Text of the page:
Anxiety is an extremely unpleasant sensation. It is the place where fear of the unknown meets fear of the future, and they throw a huge fear carnival that can affect your whole system. There very specific physical responses we have to anxiety, a sense of elevated heart rate, a dry mouth, an inability to be still or think clearly.
These are real physiological responses to what your body perceives as a threat. Even if that threat is manufactured in some internal fear factory that is busily creating scary scenarios, your body cannot tell the difference. It responds to anxiety that is generated internally with the same enthusiasm as if it were an external attack. The problem is that our sympathetic nervous systems were designed to quicken our heart rates and slow down all our functions so we could escape from animals that were going to eat us. It was a system that was designed for short bursts of lifesaving action. Instead, for many people they have found themselves living in a state where this system is always on.
There is no question that we live in stressful times. Reading the headlines right now is enough to make anyone feel vulnerable and scared. When you add into it the day to day headlines of our own lives, filled with the regular victories and tragedies that befall us all, it can be hard not to feel overwhelmed. Our incredibly, amazingly well designed bodies, however, come equipped with a second system to counteract the effects of the sympathetic nervous system. It is the parasympathetic nervous system. It signals to our body that we are safe, that we are at ease, that we can digest our food and our heart can beat normally.
The thing to remember is that both these systems are triggered and controlled by our perception of danger. If I am sleeping peacefully and am attacked by a dinosaur before I ever saw it, then I never had the chance to perceive it and become afraid. My sympathetic nervous system never went to battle stations, accelerating my heart rate and making me strangely alert and focused on getting away from the attacker as my only goal. The reverse is also true. If I lie in bed thinking of terrible scenarios that I perceive to be real then my body will respond as if they are.
The key is to look honestly at what messages we are sending to our body. Are we running around all the time, claiming we are incredibly busy and extremely stressed and then wondering why our body is in a strange nervous overdrive? Perceiving that there is never enough time, or that everything is going to fall apart at any moment is a habit. It is a habit of mind with serious ramifications in the body.
The only way to break the habit is to look at our thoughts, honestly, gently and with compassion for ourselves. Can you identify thought patterns that don’t serve you? Do you have habits that feed your anxious state? If you find yourself in an endless cycle of stress then try introducing new habits as a way to break it. Instead of waking up every day and immediately checking email and the news, maybe go for a walk or sit for meditation. Stress is a habit we reinforce without meaning to. Sometimes the most effective remedy is just to change our routines a little; maybe then we can see more clearly what is triggering our anxiety.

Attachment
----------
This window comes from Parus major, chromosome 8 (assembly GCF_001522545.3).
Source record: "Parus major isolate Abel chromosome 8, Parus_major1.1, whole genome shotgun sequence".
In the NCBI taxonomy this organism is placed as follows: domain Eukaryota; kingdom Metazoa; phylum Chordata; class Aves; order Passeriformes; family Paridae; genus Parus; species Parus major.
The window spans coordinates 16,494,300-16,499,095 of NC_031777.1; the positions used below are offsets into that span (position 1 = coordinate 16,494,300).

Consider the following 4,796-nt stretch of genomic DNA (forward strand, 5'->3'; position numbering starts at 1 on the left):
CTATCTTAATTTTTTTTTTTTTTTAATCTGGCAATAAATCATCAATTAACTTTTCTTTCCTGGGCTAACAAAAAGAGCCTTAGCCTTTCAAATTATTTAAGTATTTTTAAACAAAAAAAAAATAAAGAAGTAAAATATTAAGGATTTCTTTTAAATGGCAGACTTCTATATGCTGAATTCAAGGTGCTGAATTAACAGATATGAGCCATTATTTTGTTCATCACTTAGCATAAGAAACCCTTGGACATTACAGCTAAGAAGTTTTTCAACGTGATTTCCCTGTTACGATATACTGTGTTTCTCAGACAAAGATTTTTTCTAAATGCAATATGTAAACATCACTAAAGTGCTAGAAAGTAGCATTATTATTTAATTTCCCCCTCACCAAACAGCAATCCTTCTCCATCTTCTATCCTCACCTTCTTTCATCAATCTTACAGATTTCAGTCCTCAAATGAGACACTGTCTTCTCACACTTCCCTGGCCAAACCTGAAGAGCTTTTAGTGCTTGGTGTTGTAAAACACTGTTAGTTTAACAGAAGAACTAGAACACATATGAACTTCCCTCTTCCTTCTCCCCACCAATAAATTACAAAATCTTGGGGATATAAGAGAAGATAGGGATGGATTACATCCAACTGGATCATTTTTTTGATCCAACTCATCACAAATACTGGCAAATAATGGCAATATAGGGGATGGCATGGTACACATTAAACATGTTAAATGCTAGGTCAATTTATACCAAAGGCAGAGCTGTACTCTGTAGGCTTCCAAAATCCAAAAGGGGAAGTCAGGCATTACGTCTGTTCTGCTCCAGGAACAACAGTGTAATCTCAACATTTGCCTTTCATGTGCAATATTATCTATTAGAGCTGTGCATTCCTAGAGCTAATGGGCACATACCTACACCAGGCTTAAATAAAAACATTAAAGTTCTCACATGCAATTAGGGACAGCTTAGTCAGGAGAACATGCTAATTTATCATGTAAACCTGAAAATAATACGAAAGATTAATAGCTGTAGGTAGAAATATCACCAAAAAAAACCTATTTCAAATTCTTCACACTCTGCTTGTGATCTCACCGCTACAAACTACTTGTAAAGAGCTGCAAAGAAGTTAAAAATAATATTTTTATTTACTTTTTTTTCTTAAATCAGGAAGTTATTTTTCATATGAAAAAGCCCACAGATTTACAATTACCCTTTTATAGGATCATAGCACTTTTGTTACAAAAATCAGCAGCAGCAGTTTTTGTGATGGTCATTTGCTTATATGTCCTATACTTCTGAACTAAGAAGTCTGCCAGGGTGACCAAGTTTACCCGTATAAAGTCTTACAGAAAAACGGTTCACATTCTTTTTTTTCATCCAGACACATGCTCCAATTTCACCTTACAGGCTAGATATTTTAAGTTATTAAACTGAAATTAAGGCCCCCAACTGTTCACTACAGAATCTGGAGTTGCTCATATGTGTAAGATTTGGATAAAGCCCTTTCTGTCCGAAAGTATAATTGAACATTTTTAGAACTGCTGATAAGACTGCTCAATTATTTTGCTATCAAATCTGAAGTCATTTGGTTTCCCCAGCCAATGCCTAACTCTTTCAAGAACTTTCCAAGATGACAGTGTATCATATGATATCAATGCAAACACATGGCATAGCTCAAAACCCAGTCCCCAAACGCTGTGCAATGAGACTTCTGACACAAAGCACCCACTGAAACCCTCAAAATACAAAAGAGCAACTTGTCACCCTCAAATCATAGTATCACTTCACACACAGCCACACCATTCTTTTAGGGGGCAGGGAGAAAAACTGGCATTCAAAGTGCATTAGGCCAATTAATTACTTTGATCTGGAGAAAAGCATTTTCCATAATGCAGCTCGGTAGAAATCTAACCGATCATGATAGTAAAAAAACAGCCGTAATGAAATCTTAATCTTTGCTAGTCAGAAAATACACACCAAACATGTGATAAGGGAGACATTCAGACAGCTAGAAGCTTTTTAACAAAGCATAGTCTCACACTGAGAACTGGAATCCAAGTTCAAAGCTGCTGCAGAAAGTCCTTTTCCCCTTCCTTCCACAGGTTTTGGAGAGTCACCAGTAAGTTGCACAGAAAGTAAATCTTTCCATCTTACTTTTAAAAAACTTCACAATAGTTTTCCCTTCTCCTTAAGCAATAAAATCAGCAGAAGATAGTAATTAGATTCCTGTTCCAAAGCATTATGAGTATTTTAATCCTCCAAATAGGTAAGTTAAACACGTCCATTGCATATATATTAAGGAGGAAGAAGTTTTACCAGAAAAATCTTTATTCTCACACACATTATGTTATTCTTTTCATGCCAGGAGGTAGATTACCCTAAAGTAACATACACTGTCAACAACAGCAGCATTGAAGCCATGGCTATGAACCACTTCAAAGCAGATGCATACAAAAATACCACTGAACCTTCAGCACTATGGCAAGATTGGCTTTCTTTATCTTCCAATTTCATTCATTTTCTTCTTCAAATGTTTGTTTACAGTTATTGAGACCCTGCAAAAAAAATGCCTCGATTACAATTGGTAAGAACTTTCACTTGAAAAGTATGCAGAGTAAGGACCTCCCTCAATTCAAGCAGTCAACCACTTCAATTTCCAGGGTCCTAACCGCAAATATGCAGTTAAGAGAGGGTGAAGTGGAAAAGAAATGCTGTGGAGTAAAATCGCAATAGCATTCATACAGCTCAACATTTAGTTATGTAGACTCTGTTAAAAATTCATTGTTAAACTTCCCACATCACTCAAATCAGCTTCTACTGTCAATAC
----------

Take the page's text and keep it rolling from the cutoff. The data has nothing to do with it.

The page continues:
Seeing clearly can come from setting aside a quiet time every day, seated in meditation, going for a walk, riding the subway, when all we do is watch our own mind. I have come to think of my meditation practice as a kind of internal eavesdropping, listening to the conversation that goes on in my head all the time, even when I am unaware of it. What are the topics I am returning to? Are they serving me, or are they keeping me stuck? I cannot learn to let go of them until I identify them.
If you are feeling like you are in overdrive spend some time just listening to your thoughts. Are you spending your days in a cycle of what ifs? If you find that you are trapped in a cycle of repetitive and anxiety-producing thoughts you need to work to break the cycle. The first strategy is to notice the signs, the accelerated heart rate and quickening of breath. Go for a walk, take 10 deep breaths, call a friend. The key is to recognize that you are safe, that this feeling you are experiencing is a product of your own perception. It is a thought that seems more real because it has a physical presentation, and fairies and unicorns don’t.
Listen to your own mind. Listen carefully and without judgment. Pay attention to your habits and start to see if you can change the ones that don’t serve you. There is no magic to mindfulness. It just means learning to listen to our thoughts and know the difference between the real dinosaurs and the ones we breathe life into ourselves.
4 thoughts on “Wrestling the Fearosaurus”
I agree that spectrum anxiety is a different thing altogether, I was thinking more about NT anxiety. I am glad the timing was good, beginning of the school year has us all in knots around here..:)
There are neurological reasons many on the spectrum have greater anxiety than average. Nonetheless, there are great techniques – like those you mention – we can use to work with more than against ourselves.
thanks for this post, which came at a good time for me,
Thank you for gently reminding us to keep house with our thoughts and what a great quote by Mark Twain.
There have been some terrible things in my life,very very few of which actually happened- Mark twain
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